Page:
If you were one of the more than 500 visitors to this month’s Gallery Hop in the Short North, you might have been stopped by a strange traveler outside of the ROY G BIV Gallery, and beckoned onwards to explore a magical realm of cosmic wonder…
Who are these mystical beings? Interstellar travelers? Creatures from another dimension? Nay! Secrets of the Cosmos, open at ROY G BIV Gallery through March, was produced and executed by a collective of 20 young artists with whom I work as part of CMA’s Project Pivot. Now it its fourth and final year, Project Pivot is a four-year research project partnering with the Arts and College Preparatory Academy (ACPA). The teaching team includes ACPA teachers, as well as, teaching artists from CMA. The program follows an emergent curriculum model, flexing the content of the curriculum to respond to student interests.
Project Pivot began in the 2010-2011 school year, giving students the opportunity to remain with Project Pivot for all four years of high school. CMA is conducting formal evaluation to help us uncover the benefits of this experimental approach to high school education. Project Pivot is generously funded by the Ingram White Castle Foundation and the Martha Holden Jennings Foundation
So how does a collective of 20 young artists go from this to this?:
Creating a show like Secrets of the Cosmos is the work of several months. As spectacular as the performance itself was, the hard work and effort the students put forth in its conception and installation was, itself, amazing to watch.
Though I would love to share with all of you the entire process, in the interest of time, and because they say it better than I do, here are the Pivoteers’ thoughts about the process of installing and performing for an audience of 300+ strangers in a public gallery:
“It was fun to set up but you got a really serious sense about it, like “oh, this surreal, we’re really making our ideas happen now?”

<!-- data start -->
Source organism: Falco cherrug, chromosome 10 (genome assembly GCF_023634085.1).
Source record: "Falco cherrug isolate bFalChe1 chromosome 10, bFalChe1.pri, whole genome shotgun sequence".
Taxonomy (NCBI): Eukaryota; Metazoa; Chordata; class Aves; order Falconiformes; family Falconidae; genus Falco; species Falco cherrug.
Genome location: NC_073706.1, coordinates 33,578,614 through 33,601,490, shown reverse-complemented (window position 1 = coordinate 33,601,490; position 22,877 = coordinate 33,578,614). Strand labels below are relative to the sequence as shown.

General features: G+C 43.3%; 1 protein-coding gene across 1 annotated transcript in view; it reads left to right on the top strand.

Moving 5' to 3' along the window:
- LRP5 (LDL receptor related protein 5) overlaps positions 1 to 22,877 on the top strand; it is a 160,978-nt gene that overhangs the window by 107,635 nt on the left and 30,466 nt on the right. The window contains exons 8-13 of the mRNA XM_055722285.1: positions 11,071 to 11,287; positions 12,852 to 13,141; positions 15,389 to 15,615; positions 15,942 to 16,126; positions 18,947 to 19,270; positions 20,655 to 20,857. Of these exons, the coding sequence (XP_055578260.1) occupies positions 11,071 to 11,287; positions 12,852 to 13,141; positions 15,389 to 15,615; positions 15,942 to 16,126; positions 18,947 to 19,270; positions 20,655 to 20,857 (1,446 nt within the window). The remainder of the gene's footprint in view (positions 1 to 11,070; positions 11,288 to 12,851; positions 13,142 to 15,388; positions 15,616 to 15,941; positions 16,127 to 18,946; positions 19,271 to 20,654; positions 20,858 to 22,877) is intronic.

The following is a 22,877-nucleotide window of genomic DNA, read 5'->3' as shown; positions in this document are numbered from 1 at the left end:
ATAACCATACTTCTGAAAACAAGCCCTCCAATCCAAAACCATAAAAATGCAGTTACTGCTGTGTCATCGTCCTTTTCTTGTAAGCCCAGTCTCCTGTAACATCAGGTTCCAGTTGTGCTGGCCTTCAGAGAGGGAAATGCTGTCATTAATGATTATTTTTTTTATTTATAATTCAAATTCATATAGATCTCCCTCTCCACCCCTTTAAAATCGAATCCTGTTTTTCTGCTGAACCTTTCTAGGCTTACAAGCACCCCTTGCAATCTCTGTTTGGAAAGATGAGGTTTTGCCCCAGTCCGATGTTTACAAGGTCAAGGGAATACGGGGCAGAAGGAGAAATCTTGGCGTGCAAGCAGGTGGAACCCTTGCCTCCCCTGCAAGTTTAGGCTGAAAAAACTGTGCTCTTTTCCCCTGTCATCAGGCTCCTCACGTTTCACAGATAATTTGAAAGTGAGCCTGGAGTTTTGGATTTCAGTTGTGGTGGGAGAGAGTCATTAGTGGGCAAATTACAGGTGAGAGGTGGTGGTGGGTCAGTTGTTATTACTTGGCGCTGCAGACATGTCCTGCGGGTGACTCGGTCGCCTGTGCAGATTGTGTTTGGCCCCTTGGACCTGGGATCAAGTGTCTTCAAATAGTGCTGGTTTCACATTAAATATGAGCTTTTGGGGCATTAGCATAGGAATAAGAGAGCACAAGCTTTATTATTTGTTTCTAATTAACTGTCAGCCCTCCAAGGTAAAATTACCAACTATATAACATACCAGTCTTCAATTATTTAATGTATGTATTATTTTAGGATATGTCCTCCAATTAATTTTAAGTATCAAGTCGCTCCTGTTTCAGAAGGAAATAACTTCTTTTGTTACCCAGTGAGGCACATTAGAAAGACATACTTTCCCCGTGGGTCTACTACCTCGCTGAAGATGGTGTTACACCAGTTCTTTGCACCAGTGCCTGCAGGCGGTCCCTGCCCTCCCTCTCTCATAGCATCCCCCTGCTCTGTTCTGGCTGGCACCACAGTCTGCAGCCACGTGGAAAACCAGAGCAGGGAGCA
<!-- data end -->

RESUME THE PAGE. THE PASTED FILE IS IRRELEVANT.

“It was kind of a reality check in a sense. It was like “this is really happening, we are gonna do this in front of so many people.’ It was kind of nerve wracking”
“Having people help you… it’s a lot easier.”
“Everybody was talking and helping everyone out.”
“It was exhausting but exciting at the same time just to know all the work we have been doing for the past several weeks would be presented to an important audience.”
“I was nervous in a good way. There was kind of a little rush of people and the energy in our room was very high, and eerie, and there were like butterflies in my tummy.”
“The whole thing is a cycle, and in the project, the process felt like that. Some people even came back through again, so it’s true that the end of something is really the beginning of something else.”
“We are so lucky to have had an opportunity like this. I think it was the best it could’ve been, I’m so fortunate for the amazing things we are doing and becoming.”
Over the course of this year, our students have thought, questioned, searched, reflected, made, remade, learned and relearned, tried things out, got silly, got serious and, in the end, created something unforgettable to share with their community. As an educator, I get to see and delight in all these moments of discovery. I am honored and grateful to have had this chance, and I can’t wait to see where these students go from here, both with their final project (sunset, at Glen Echo Park!) and beyond.
Art Speaks. Join the Conversation.
Cat Lynch, Teaching Artist for School Initiatives